Essentially, following these expert tips and tricks will help you feed your body with adequate fuel for endurance activity, maximize your endurance fitness and improve your all-around performance.

A word from WellBe&Co

This blog was written by WellBe&Co in collaboration with RunMalibu. RunMalibu is taking virtual running to the next level with their US-based virtual races hosted between 7th and 8th November 2021. 




Time: 30 mins prep + 45 mins cook

Serves: 2

A plant-based meal option perfect for vegan’s and meat-eaters alike.


  • 1 tsp oil
  • 1/2 red onion, diced
  • 2 tsp garlic, crushed
  • 250 g butternut chopped
  • 1 red bell pepper, chopped
  • 1 can chickpeas, drained
  • 1 can chopped tomatoes
  • 250 ml vegetable stock
  • 1/2 tsp each cinnamon & cumin
  • 1 tsp each turmeric & paprika
  • Pomegranate seeds and chopped coriander to serve

Quinoa: 140 g quinoa + 40 g dried apricots, chopped + 10 g flaked almonds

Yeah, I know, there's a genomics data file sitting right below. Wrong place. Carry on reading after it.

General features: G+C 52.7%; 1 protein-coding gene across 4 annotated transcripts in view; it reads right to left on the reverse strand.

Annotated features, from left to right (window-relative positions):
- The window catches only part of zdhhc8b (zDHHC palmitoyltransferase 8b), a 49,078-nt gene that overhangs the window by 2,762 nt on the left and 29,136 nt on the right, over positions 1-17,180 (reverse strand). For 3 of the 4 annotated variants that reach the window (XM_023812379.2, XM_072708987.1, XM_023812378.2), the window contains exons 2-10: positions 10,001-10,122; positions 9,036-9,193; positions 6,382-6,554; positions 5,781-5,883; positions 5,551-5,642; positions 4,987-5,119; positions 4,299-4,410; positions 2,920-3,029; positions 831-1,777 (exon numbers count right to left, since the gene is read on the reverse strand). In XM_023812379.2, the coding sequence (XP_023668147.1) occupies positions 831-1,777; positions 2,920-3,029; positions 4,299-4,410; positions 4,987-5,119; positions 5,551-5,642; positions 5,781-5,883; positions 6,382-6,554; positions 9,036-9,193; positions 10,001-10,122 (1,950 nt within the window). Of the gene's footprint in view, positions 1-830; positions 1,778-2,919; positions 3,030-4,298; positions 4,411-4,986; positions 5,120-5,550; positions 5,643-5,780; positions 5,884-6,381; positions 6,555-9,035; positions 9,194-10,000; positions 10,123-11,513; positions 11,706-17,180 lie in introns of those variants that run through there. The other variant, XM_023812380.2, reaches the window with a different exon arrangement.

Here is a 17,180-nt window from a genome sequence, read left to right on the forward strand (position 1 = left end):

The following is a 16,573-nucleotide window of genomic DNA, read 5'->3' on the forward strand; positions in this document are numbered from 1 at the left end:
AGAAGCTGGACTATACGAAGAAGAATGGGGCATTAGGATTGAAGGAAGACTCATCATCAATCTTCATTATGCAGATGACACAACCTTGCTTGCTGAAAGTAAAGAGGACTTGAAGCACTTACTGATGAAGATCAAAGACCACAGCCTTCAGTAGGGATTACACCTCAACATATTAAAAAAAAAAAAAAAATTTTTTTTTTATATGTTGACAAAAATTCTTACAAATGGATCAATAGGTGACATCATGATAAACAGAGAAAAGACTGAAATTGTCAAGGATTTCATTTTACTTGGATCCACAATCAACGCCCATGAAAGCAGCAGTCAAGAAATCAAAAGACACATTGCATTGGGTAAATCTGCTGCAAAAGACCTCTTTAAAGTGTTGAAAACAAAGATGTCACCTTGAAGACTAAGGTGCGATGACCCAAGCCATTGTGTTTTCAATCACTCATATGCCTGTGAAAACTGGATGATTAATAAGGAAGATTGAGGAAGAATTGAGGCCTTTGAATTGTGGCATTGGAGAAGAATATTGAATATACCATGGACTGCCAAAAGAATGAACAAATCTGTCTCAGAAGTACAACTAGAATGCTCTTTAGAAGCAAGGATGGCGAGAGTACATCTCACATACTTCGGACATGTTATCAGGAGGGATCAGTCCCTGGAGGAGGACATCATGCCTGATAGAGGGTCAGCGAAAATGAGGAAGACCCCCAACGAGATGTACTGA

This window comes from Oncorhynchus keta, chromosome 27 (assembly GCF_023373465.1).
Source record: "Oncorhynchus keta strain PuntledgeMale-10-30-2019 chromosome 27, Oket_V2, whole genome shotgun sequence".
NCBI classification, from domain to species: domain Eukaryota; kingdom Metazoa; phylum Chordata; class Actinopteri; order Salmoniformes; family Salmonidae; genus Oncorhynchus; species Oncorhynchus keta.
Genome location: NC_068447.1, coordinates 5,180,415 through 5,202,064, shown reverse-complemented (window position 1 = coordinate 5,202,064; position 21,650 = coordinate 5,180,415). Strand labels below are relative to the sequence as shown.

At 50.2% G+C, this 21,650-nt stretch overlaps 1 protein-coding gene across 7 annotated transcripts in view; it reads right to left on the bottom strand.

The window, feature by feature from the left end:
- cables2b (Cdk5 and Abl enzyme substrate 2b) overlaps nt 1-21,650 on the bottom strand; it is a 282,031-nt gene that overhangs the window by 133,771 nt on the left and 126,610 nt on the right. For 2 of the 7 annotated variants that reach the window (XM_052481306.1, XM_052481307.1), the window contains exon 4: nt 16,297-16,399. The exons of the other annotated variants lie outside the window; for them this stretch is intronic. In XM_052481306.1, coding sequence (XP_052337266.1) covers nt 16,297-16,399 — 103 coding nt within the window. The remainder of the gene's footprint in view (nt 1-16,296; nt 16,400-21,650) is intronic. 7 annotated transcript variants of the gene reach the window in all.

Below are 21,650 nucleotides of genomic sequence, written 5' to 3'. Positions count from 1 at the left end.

Dressing: 2 Tbsp tahini + 3 Tbsp milk + splash of lemon juice and honey, whisked together



Heat oil in a large frying pan and cook the onion over medium heat for +/- 3 mins. Add the garlic and butternut and cook for a further 7 mins. Add the remaining vegetables and cook for a further 3 mins before adding the chickpeas, tomatoes, stock and spices. Season to taste. Simmer for 30 mins uncovered. Meanwhile bring 400 ml water to simmer in a small saucepan, add quinoa and cook for 20 mins. When cooked stir in apricots, almonds and a pinch of salt. Serve with pomegranate seeds, coriander and a drizzle of the tahini dressing.





Difficulty: Easy

Time: 30 mins

Serves: 1

Feel free to use leftover and already cooked roast vegetables from your fridge.


  • 80-120 g chicken, cooked (1-2 chicken breasts)
  • 1-2 cups roast vegetables, cooked e.g. zucchini, butternut, pumpkin, red onion, bell peppers, mushroom, asparagus etc.
  • 2 Tbsp oil for cooking
  • 8-10 small cherry tomatoes, halved
  • 1 handful baby spinach leaves
  • 1 Tbsp pesto
  • 1 Tbsp crumbled feta* (omit for Paleo)
  • Salt and pepper to taste



Roast vegetables with 1 Tbsp oil until done to your liking. Heat a pan with the remaining oil and cook the chicken until done. Season to taste. Chop the cooked chicken into chunks and toss together with the roast vegetables, tomatoes, baby spinach leaves and pesto. Crumble over the feta (if using) and serve.

*Omit feta for Paleo.




Difficulty: Easy

Time: 15 mins

Serves: 1-2